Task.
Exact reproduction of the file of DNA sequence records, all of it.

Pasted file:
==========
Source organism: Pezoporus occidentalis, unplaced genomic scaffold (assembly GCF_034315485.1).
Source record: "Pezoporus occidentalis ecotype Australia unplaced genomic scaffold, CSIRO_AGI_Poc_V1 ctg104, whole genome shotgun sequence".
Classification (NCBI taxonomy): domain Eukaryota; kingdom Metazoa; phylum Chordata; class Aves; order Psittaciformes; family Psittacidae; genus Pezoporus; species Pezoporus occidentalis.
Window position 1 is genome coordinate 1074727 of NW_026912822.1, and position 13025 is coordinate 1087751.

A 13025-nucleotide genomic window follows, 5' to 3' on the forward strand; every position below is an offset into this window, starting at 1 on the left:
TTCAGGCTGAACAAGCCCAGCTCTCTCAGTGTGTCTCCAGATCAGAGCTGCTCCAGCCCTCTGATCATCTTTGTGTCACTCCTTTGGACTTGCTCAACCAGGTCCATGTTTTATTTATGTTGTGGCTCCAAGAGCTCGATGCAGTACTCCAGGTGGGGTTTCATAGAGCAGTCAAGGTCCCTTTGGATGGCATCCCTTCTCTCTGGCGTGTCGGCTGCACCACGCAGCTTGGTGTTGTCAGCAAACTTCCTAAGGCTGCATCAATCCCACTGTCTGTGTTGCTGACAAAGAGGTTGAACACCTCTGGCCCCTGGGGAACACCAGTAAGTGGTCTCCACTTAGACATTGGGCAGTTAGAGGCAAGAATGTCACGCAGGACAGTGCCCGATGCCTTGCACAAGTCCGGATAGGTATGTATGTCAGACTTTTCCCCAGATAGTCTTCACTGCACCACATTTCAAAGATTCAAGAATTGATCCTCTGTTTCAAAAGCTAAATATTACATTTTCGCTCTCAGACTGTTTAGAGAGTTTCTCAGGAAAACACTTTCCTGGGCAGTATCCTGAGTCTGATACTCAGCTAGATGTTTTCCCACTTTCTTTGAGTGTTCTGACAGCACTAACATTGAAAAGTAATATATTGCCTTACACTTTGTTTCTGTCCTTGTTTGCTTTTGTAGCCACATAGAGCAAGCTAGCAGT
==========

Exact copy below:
Source organism: Pezoporus occidentalis, unplaced genomic scaffold (assembly GCF_034315485.1).
Source record: "Pezoporus occidentalis ecotype Australia unplaced genomic scaffold, CSIRO_AGI_Poc_V1 ctg104, whole genome shotgun sequence".
Classification (NCBI taxonomy): domain Eukaryota; kingdom Metazoa; phylum Chordata; class Aves; order Psittaciformes; family Psittacidae; genus Pezoporus; species Pezoporus occidentalis.
Window position 1 is genome coordinate 1074727 of NW_026912822.1, and position 13025 is coordinate 1087751.

A 13025-nucleotide genomic window follows, 5' to 3' on the forward strand; every position below is an offset into this window, starting at 1 on the left:
TTCAGGCTGAACAAGCCCAGCTCTCTCAGTGTGTCTCCAGATCAGAGCTGCTCCAGCCCTCTGATCATCTTTGTGTCACTCCTTTGGACTTGCTCAACCAGGTCCATGTTTTATTTATGTTGTGGCTCCAAGAGCTCGATGCAGTACTCCAGGTGGGGTTTCATAGAGCAGTCAAGGTCCCTTTGGATGGCATCCCTTCTCTCTGGCGTGTCGGCTGCACCACGCAGCTTGGTGTTGTCAGCAAACTTCCTAAGGCTGCATCAATCCCACTGTCTGTGTTGCTGACAAAGAGGTTGAACACCTCTGGCCCCTGGGGAACACCAGTAAGTGGTCTCCACTTAGACATTGGGCAGTTAGAGGCAAGAATGTCACGCAGGACAGTGCCCGATGCCTTGCACAAGTCCGGATAGGTATGTATGTCAGACTTTTCCCCAGATAGTCTTCACTGCACCACATTTCAAAGATTCAAGAATTGATCCTCTGTTTCAAAAGCTAAATATTACATTTTCGCTCTCAGACTGTTTAGAGAGTTTCTCAGGAAAACACTTTCCTGGGCAGTATCCTGAGTCTGATACTCAGCTAGATGTTTTCCCACTTTCTTTGAGTGTTCTGACAGCACTAACATTGAAAAGTAATATATTGCCTTACACTTTGTTTCTGTCCTTGTTTGCTTTTGTAGCCACATAGAGCAAGCTAGCAGT